But first let’s take your questions one at a time. You can indeed ask people you work with for references, but you must accept the risks. Once management finds out you’re job hunting, you might be tagged as a dissatisfied employee and if there’s a layoff, you could wind up at the top of the termination list.

Must you provide references from your current company if another employer asks? Absolutely not, for the same reasons we discussed. The new company has no right to put your present job in jeopardy. If you prefer not to provide such references, you can and should decline.

Now let’s talk about how to use your best references by launching them before Referencesthe employer expects it. I once landed a job I really wanted by using a Preemptive Reference. I didn’t wait for the manager to ask me for references. Before the manager even knew I existed, I arranged for a credible mutual contact to pick up the phone and recommend me. Other than my abilities, that call was what convinced the manager both to interview me, and to hire me on my terms.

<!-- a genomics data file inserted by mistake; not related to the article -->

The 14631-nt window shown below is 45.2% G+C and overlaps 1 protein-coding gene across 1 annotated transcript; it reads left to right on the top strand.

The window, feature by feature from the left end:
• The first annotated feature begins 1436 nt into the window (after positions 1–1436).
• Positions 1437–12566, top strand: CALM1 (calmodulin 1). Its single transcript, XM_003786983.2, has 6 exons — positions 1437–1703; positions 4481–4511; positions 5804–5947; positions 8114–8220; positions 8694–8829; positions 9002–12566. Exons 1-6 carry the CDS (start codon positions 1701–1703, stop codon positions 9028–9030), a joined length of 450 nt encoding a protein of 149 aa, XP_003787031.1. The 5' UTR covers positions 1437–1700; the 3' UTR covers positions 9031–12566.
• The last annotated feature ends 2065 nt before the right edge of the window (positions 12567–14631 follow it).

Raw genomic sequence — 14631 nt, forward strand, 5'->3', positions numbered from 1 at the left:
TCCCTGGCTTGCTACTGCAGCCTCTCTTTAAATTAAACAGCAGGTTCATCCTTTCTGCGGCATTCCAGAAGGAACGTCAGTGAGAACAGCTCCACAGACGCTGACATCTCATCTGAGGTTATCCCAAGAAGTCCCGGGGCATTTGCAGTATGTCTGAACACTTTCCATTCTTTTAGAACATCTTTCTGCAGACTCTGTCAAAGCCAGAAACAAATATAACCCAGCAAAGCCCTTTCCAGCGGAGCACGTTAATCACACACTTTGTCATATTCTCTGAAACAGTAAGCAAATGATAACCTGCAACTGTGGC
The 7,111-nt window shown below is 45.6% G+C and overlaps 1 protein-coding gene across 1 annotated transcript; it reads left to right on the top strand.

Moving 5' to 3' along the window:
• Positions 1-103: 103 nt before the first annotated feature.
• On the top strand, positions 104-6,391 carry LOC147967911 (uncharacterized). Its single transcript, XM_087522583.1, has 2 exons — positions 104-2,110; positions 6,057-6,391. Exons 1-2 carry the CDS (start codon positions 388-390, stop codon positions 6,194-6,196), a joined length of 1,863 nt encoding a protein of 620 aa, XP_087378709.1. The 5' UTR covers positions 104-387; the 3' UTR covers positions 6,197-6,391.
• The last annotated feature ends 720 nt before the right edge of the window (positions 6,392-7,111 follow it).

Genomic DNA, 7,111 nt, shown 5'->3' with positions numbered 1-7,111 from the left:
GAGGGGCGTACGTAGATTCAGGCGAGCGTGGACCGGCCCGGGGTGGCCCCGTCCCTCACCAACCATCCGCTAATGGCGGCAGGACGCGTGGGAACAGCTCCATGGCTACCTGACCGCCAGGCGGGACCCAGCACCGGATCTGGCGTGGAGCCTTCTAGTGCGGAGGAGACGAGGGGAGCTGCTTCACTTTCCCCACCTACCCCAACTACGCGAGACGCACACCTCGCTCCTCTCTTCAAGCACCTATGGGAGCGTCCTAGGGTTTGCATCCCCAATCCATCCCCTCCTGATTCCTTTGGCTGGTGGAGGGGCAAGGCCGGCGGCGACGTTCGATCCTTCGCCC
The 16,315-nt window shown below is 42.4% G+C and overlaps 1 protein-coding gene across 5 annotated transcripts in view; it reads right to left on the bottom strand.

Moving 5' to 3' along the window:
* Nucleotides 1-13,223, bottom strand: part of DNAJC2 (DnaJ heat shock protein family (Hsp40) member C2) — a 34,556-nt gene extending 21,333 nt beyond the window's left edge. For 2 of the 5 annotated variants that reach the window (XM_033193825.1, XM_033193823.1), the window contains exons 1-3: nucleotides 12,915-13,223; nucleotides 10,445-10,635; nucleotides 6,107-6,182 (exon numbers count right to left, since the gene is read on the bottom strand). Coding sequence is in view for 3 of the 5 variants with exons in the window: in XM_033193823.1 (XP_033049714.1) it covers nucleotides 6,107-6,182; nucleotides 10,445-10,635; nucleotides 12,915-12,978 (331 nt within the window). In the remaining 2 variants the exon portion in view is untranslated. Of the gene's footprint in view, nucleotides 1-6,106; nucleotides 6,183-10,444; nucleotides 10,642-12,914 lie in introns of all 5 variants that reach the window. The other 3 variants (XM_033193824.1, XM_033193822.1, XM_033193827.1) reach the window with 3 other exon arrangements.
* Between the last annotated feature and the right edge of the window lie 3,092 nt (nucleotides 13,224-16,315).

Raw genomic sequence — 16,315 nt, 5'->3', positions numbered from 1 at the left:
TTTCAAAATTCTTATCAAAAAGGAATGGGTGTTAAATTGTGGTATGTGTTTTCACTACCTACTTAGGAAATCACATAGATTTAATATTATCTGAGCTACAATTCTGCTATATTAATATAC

Since then, I’ve taught job candidates how to do that, and I’ve used the approach to influence people to do business with me. A recommendation from a credible colleague can make a manager want to hire you before you even apply for the job.

(That’s just part of the newsletter. Don’t get stuck short next week — Sign up now for your own free subscription!)

Smart employers check references. But there aren’t a lot of smart employers out there. Too many will make a hire without checking out a person’s reputation. When an employer asks you for references, who you gonna call?

Sometimes it’s all about who calls the employer before you even apply for the job.

How do you use references? Ever have a reference “make or break” a job offer for you? Has a reference ever torpedoed you?